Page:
I have decided not to respond to the email.
It has become increasingly evident that this country and university do not welcome me. Worry not; I don't plan to linger. At this point, even if I get a U.S. visa, I don't intend to finish my Computer Science degree anymore4. I will just get my Apply Math degree done and yeet myself out of their sacred country ASAP.
My second visa application was swiftly denied, indicating the likelihood of a negative record associated with my profile. To be honest, I couldn't care less if I can't set foot in that country ever again. Nevertheless, I must reconsider my options for pursuing a degree elsewhere.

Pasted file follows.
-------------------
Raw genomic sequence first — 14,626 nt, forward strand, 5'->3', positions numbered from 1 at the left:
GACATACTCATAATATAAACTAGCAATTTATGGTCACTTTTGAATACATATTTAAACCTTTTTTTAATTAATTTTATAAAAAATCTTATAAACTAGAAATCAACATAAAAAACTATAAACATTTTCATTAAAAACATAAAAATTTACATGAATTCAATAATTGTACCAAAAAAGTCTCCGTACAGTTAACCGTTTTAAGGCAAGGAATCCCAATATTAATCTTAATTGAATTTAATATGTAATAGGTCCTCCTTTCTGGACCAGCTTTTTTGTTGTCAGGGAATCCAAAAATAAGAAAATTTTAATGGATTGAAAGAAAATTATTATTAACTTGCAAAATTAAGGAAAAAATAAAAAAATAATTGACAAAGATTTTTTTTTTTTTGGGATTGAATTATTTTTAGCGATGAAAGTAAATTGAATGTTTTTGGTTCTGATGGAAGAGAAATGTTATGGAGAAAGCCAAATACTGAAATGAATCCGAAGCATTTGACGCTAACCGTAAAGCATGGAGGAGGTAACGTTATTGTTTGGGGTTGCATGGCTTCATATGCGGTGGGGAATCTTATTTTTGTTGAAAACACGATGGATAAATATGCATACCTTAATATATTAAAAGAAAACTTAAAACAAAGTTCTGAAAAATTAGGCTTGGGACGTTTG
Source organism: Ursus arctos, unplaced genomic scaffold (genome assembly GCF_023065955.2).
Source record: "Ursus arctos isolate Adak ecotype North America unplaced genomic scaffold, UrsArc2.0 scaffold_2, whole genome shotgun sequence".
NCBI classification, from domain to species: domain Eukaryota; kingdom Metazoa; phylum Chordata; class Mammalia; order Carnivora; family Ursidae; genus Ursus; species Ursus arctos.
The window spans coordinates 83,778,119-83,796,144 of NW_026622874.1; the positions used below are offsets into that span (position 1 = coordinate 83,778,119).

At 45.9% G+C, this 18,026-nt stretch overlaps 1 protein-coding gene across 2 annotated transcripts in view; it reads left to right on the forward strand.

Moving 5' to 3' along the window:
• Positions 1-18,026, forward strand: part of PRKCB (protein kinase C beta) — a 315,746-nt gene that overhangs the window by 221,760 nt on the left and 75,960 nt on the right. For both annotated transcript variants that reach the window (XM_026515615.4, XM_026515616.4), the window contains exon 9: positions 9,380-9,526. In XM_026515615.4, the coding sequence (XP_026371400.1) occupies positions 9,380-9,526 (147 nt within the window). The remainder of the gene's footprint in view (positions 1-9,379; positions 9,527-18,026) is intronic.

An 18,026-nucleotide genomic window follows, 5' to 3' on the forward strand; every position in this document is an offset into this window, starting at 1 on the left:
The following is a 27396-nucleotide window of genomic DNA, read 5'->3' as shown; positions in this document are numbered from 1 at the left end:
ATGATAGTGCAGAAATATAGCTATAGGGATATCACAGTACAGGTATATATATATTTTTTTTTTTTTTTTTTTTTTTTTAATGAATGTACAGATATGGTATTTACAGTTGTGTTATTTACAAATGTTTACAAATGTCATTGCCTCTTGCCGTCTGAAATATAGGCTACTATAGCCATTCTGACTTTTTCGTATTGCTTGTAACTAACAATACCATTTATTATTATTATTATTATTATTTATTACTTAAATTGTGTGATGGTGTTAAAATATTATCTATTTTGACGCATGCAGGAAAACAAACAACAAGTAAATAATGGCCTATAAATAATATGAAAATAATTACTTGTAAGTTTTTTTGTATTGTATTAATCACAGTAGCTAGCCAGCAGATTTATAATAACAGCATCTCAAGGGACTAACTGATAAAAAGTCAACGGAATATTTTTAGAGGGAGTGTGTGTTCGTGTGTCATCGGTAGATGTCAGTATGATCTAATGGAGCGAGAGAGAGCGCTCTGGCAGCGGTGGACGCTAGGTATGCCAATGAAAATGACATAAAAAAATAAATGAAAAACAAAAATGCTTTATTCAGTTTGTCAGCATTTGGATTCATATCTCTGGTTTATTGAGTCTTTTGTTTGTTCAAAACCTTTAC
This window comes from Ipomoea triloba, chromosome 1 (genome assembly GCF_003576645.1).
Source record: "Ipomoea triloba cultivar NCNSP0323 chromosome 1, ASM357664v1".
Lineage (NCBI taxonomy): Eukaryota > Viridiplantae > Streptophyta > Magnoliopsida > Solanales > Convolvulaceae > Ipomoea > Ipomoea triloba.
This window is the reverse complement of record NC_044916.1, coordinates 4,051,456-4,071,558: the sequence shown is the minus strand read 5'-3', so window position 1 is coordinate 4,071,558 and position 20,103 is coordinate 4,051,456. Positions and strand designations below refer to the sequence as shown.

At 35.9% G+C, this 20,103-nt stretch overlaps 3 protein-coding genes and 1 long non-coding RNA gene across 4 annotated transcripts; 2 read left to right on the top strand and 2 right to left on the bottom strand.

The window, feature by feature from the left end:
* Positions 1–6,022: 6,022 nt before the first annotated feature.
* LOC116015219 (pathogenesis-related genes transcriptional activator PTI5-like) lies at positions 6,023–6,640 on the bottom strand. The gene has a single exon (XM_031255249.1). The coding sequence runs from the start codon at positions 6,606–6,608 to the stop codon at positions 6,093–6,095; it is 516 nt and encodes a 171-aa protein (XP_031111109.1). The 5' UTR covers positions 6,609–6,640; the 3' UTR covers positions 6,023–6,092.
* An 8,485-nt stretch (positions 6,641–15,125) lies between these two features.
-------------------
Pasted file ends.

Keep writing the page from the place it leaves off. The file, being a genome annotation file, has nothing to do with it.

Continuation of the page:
- COVID-19 travel advisories are not their problem, they said.↩
- Admittedly, a couple of years ago, I did want to stay in the U.S. I had a strong attachment to Boulder, having lived here for an extended period. However, my perspective has since shifted. Without a rose-colored glass, I now see institutional racism and injustices a lot clearer.↩
- I assumed this individual was no longer managing my case because there were no issues in September. How naive of me?↩
- I used to have a Computer Science and Applied Math double major. The university canceled my CS major and said that I could pursue it again after I graduate from the Applied Math one.↩